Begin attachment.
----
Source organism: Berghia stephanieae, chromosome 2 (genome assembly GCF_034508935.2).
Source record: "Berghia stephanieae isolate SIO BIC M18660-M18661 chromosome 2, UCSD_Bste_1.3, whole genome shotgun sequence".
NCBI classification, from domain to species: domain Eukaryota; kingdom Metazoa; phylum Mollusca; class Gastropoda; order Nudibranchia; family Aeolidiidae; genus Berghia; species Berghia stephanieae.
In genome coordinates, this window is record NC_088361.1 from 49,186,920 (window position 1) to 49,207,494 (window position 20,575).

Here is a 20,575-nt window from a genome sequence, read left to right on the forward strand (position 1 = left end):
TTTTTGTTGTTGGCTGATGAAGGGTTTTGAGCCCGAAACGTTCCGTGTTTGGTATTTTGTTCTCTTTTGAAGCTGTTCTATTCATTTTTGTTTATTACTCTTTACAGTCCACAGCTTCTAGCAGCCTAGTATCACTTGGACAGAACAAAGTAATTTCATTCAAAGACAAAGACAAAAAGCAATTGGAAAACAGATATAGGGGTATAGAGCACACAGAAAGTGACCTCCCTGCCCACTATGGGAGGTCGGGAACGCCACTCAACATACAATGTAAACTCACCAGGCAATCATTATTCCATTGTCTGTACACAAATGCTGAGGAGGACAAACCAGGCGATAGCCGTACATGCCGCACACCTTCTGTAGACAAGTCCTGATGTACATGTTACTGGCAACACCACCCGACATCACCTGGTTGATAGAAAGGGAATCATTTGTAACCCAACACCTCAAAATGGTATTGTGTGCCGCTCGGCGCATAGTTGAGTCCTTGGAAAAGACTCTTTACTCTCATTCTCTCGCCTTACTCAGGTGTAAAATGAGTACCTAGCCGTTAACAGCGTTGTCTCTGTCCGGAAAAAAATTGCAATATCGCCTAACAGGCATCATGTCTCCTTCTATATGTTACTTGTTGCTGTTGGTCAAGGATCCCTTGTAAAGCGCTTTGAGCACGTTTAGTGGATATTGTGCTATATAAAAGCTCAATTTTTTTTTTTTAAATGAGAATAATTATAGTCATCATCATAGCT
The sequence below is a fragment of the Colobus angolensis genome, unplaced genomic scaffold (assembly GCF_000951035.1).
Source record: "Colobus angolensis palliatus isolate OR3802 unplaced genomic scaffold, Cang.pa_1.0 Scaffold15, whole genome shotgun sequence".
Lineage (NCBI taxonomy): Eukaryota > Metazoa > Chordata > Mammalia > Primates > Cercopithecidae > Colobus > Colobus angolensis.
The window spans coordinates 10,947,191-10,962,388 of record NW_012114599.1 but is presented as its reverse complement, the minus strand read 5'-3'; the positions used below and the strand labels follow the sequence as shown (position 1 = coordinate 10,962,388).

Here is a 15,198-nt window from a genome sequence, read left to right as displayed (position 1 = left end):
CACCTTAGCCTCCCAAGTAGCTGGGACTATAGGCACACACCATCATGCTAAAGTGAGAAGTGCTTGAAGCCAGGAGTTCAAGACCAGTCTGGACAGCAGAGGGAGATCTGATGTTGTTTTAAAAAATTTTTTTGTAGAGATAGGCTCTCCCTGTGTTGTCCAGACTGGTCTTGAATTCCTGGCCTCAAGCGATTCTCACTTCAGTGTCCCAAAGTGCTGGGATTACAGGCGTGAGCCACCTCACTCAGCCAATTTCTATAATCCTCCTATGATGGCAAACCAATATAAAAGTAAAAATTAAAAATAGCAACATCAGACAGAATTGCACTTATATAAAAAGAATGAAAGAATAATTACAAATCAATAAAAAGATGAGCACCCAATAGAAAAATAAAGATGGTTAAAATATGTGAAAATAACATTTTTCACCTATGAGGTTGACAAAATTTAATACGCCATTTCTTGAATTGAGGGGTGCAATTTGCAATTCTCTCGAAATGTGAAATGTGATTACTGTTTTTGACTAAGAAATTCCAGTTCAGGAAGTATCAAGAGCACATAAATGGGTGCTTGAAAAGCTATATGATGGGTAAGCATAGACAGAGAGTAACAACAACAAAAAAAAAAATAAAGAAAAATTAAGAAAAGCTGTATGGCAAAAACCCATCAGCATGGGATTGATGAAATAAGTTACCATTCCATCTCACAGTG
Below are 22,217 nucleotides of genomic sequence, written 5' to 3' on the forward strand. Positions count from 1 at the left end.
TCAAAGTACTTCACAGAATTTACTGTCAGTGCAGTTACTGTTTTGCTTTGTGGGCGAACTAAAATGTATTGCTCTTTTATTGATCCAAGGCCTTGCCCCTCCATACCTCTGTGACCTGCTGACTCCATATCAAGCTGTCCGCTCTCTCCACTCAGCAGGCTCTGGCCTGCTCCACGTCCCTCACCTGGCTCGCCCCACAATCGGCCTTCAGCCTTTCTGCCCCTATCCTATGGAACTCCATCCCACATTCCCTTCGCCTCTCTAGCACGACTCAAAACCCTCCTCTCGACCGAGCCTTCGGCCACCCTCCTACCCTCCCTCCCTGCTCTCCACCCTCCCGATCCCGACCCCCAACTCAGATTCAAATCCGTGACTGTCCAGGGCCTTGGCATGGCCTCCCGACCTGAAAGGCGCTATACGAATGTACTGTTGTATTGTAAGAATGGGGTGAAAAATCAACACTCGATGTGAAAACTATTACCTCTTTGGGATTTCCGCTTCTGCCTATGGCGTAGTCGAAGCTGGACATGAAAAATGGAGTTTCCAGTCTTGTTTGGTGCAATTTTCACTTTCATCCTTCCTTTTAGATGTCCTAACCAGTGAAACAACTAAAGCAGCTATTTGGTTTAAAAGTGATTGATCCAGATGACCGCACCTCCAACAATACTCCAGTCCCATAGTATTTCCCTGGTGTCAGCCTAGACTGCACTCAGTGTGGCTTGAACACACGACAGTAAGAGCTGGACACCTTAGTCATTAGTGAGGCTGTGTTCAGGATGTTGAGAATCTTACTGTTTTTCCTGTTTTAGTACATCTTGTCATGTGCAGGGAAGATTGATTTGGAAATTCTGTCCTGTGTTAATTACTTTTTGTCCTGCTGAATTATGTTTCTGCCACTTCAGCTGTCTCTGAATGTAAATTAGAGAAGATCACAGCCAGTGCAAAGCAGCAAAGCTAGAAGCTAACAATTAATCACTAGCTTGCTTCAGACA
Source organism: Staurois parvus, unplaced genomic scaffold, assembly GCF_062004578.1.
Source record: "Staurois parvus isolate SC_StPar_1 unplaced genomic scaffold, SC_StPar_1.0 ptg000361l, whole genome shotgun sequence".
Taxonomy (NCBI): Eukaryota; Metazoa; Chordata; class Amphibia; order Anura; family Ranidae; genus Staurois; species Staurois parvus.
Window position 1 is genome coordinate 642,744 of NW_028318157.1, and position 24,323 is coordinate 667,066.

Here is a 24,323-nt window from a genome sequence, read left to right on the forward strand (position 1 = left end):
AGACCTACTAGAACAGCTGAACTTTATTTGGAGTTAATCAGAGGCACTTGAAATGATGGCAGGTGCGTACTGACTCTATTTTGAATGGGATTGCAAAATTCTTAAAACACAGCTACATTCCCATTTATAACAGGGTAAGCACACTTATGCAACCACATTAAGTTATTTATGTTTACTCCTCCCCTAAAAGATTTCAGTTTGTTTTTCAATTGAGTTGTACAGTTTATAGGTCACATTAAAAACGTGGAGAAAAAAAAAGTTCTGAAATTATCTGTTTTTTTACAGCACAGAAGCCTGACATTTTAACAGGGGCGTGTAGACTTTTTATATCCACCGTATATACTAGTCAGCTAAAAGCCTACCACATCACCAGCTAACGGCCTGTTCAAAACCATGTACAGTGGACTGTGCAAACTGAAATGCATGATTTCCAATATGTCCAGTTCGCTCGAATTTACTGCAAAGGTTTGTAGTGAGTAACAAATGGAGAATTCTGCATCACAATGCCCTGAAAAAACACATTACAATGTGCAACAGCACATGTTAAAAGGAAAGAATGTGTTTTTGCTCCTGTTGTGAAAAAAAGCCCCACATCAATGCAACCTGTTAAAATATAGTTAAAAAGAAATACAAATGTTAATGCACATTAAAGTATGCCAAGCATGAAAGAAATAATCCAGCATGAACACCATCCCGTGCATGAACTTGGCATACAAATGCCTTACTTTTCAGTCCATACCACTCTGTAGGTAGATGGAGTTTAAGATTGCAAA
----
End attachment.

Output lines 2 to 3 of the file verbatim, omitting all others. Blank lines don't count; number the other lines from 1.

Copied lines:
Source record: "Berghia stephanieae isolate SIO BIC M18660-M18661 chromosome 2, UCSD_Bste_1.3, whole genome shotgun sequence".
NCBI classification, from domain to species: domain Eukaryota; kingdom Metazoa; phylum Mollusca; class Gastropoda; order Nudibranchia; family Aeolidiidae; genus Berghia; species Berghia stephanieae.